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VDI and Rapid OS Rollout and Updates

VDI and Rapid OS Rollout and Updates

Rolling out operating system and application updates to a fleet of traditional desktop computers can be challenging. Here's how to best navigate this endeavor. 

One of the many huge advantages that VDI has over traditional desktop deployment is the ability to rapidly push out updates to operating systems and applications.

Even with the best application and operating system management systems in place, rolling out operating system and application updates to a fleet of traditional desktop computers can be a nightmare of complexity. It’s complex because unless an organization has a single standard hardware and software build, substantial testing and preparation is required to ensure that updates don’t conflict or break anything. Every administrator has tales of a routine deployment that has gone completely off the rails because there were a couple of unusual software and hardware configurations in their organization that they didn’t get around to testing. Administrators either need to invest time in testing, or spend even more time cleaning things up should something go wrong.

Most organizations use a method where updates are pushed to individual computers from a central location. Depending on the technology used, approving an update for distribution doesn’t ensure that each computer will install it. One of the biggest challenges in software update management is ensuring that each computer that needs an update gets an update.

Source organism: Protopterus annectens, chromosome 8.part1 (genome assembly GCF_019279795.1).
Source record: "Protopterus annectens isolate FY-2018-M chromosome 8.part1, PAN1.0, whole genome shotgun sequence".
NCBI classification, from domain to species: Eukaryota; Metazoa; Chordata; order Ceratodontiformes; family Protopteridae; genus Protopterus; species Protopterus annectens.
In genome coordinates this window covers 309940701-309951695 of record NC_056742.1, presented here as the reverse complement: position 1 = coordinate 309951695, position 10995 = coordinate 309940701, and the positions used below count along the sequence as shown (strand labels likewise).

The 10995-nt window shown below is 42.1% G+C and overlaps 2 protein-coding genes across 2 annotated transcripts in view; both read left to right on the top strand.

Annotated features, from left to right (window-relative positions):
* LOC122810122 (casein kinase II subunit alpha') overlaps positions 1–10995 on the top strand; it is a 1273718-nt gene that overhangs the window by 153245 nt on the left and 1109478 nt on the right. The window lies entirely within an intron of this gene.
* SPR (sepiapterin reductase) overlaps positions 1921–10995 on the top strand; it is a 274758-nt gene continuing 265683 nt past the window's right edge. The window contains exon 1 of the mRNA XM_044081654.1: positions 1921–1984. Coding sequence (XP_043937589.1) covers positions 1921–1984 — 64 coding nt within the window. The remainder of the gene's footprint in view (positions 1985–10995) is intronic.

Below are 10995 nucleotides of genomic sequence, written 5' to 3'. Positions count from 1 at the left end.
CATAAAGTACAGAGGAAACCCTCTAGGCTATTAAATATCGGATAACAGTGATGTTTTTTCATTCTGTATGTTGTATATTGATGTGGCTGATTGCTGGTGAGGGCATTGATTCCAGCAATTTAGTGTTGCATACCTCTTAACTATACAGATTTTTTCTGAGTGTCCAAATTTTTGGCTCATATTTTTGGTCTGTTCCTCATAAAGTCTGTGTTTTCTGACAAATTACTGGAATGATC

In some organizations, updates are performed by dropping an entirely new image onto a computer. This is because many organizations have determined that “repaving” a computer a couple of times a year requires less effort than updating the OS and application combination that is already in place. Dropping a new image can take a substantial amount of time just because shifting tens of gigabytes of data across the network to each computer doesn’t happen instantaneously. This doesn’t include the time required to ensure that each computer in the organization is switched on and ready to accept the deployment of a new OS and applications.

A great advantage of VDI is that it neatly avoids the problems involved in keeping the operating systems and applications of a fleet of computers up to date. Rather than having to deploy a new update or image out to each desktop workstation in an organization, only the images stored on the VDI server need to be updated. There’s no need to test against a variety of hardware configurations because the OS and application images used for VDI only need to be compatible with the virtualization platform on which they are hosted. The efficiencies gained through this centralization can save hundreds of IT department hours, saving the whole organization money.

This content is underwritten by HPE, NVIDIA and VMWare.


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